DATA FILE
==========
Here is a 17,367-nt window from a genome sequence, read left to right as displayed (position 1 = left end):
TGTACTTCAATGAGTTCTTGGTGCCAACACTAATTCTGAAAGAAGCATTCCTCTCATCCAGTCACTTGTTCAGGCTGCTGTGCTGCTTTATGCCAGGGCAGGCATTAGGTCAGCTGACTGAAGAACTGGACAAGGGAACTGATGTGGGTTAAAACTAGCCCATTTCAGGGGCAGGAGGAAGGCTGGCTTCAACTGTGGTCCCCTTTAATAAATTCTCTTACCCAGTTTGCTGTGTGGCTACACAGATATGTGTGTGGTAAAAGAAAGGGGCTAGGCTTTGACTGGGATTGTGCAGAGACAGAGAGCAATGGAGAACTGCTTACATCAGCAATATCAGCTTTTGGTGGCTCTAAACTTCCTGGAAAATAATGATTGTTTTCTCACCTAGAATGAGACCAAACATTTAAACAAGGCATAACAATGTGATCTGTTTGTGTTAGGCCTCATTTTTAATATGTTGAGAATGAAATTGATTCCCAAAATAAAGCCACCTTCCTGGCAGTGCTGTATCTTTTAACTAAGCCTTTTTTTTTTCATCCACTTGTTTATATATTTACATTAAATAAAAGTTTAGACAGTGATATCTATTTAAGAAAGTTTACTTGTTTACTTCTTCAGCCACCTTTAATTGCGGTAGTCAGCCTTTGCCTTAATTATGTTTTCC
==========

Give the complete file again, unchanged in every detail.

Here is a 17,367-nt window from a genome sequence, read left to right as displayed (position 1 = left end):
TGTACTTCAATGAGTTCTTGGTGCCAACACTAATTCTGAAAGAAGCATTCCTCTCATCCAGTCACTTGTTCAGGCTGCTGTGCTGCTTTATGCCAGGGCAGGCATTAGGTCAGCTGACTGAAGAACTGGACAAGGGAACTGATGTGGGTTAAAACTAGCCCATTTCAGGGGCAGGAGGAAGGCTGGCTTCAACTGTGGTCCCCTTTAATAAATTCTCTTACCCAGTTTGCTGTGTGGCTACACAGATATGTGTGTGGTAAAAGAAAGGGGCTAGGCTTTGACTGGGATTGTGCAGAGACAGAGAGCAATGGAGAACTGCTTACATCAGCAATATCAGCTTTTGGTGGCTCTAAACTTCCTGGAAAATAATGATTGTTTTCTCACCTAGAATGAGACCAAACATTTAAACAAGGCATAACAATGTGATCTGTTTGTGTTAGGCCTCATTTTTAATATGTTGAGAATGAAATTGATTCCCAAAATAAAGCCACCTTCCTGGCAGTGCTGTATCTTTTAACTAAGCCTTTTTTTTTTCATCCACTTGTTTATATATTTACATTAAATAAAAGTTTAGACAGTGATATCTATTTAAGAAAGTTTACTTGTTTACTTCTTCAGCCACCTTTAATTGCGGTAGTCAGCCTTTGCCTTAATTATGTTTTCC